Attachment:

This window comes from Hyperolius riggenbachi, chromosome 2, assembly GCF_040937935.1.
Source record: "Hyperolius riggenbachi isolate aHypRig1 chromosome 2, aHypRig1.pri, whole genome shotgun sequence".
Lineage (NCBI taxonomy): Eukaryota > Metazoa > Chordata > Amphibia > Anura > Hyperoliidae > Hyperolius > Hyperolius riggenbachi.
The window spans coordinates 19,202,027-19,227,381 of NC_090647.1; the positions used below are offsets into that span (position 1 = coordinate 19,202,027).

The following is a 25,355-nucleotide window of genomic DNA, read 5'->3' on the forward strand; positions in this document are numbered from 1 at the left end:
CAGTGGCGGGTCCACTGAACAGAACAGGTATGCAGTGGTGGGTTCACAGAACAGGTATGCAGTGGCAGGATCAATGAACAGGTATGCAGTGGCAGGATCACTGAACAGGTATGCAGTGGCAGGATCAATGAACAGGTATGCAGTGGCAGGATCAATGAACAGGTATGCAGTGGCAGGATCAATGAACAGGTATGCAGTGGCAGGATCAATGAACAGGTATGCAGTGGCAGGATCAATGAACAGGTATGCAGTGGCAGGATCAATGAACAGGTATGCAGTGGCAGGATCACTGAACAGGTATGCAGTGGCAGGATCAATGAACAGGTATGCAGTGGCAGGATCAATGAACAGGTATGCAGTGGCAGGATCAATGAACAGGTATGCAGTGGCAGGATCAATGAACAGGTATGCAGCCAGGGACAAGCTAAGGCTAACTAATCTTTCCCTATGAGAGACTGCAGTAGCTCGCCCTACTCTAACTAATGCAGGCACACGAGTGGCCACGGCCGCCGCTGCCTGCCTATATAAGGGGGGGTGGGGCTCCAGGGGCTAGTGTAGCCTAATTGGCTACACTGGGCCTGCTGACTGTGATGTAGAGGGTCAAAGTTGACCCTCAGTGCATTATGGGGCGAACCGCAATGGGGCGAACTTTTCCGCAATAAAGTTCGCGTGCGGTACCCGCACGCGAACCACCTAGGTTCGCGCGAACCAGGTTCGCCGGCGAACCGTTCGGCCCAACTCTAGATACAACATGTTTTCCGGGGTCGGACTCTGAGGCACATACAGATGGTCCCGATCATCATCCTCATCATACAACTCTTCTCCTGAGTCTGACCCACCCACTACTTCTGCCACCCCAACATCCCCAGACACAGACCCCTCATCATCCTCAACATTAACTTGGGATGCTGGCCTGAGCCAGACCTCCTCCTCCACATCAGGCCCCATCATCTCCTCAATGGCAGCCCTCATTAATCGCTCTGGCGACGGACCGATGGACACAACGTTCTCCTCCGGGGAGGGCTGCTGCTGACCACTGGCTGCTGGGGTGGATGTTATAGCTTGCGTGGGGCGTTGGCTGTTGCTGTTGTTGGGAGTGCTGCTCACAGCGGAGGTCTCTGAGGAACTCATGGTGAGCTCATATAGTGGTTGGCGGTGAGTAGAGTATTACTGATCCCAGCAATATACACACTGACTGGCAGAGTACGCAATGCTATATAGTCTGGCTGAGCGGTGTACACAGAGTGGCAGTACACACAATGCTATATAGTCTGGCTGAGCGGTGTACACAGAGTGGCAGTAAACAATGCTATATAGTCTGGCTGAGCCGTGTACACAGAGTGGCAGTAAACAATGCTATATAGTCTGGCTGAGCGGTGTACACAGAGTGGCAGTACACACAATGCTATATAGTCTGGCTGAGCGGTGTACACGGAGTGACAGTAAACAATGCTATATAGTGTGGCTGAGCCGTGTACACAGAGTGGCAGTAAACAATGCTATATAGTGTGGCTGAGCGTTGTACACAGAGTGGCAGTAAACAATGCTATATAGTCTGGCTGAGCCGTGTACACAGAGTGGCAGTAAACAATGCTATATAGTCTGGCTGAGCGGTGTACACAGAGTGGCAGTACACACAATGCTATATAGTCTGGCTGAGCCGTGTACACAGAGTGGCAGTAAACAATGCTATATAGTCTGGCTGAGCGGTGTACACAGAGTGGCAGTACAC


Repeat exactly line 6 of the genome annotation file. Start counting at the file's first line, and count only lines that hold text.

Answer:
CAGTGGCGGGTCCACTGAACAGAACAGGTATGCAGTGGTGGGTTCACAGAACAGGTATGCAGTGGCAGGATCAATGAACAGGTATGCAGTGGCAGGATCACTGAACAGGTATGCAGTGGCAGGATCAATGAACAGGTATGCAGTGGCAGGATCAATGAACAGGTATGCAGTGGCAGGATCAATGAACAGGTATGCAGTGGCAGGATCAATGAACAGGTATGCAGTGGCAGGATCAATGAACAGGTATGCAGTGGCAGGATCAATGAACAGGTATGCAGTGGCAGGATCACTGAACAGGTATGCAGTGGCAGGATCAATGAACAGGTATGCAGTGGCAGGATCAATGAACAGGTATGCAGTGGCAGGATCAATGAACAGGTATGCAGTGGCAGGATCAATGAACAGGTATGCAGCCAGGGACAAGCTAAGGCTAACTAATCTTTCCCTATGAGAGACTGCAGTAGCTCGCCCTACTCTAACTAATGCAGGCACACGAGTGGCCACGGCCGCCGCTGCCTGCCTATATAAGGGGGGGTGGGGCTCCAGGGGCTAGTGTAGCCTAATTGGCTACACTGGGCCTGCTGACTGTGATGTAGAGGGTCAAAGTTGACCCTCAGTGCATTATGGGGCGAACCGCAATGGGGCGAACTTTTCCGCAATAAAGTTCGCGTGCGGTACCCGCACGCGAACCACCTAGGTTCGCGCGAACCAGGTTCGCCGGCGAACCGTTCGGCCCAACTCTAGATACAACATGTTTTCCGGGGTCGGACTCTGAGGCACATACAGATGGTCCCGATCATCATCCTCATCATACAACTCTTCTCCTGAGTCTGACCCACCCACTACTTCTGCCACCCCAACATCCCCAGACACAGACCCCTCATCATCCTCAACATTAACTTGGGATGCTGGCCTGAGCCAGACCTCCTCCTCCACATCAGGCCCCATCATCTCCTCAATGGCAGCCCTCATTAATCGCTCTGGCGACGGACCGATGGACACAACGTTCTCCTCCGGGGAGGGCTGCTGCTGACCACTGGCTGCTGGGGTGGATGTTATAGCTTGCGTGGGGCGTTGGCTGTTGCTGTTGTTGGGAGTGCTGCTCACAGCGGAGGTCTCTGAGGAACTCATGGTGAGCTCATATAGTGGTTGGCGGTGAGTAGAGTATTACTGATCCCAGCAATATACACACTGACTGGCAGAGTACGCAATGCTATATAGTCTGGCTGAGCGGTGTACACAGAGTGGCAGTACACACAATGCTATATAGTCTGGCTGAGCGGTGTACACAGAGTGGCAGTAAACAATGCTATATAGTCTGGCTGAGCCGTGTACACAGAGTGGCAGTAAACAATGCTATATAGTCTGGCTGAGCGGTGTACACAGAGTGGCAGTACACACAATGCTATATAGTCTGGCTGAGCGGTGTACACGGAGTGACAGTAAACAATGCTATATAGTGTGGCTGAGCCGTGTACACAGAGTGGCAGTAAACAATGCTATATAGTGTGGCTGAGCGTTGTACACAGAGTGGCAGTAAACAATGCTATATAGTCTGGCTGAGCCGTGTACACAGAGTGGCAGTAAACAATGCTATATAGTCTGGCTGAGCGGTGTACACAGAGTGGCAGTACACACAATGCTATATAGTCTGGCTGAGCCGTGTACACAGAGTGGCAGTAAACAATGCTATATAGTCTGGCTGAGCGGTGTACACAGAGTGGCAGTACAC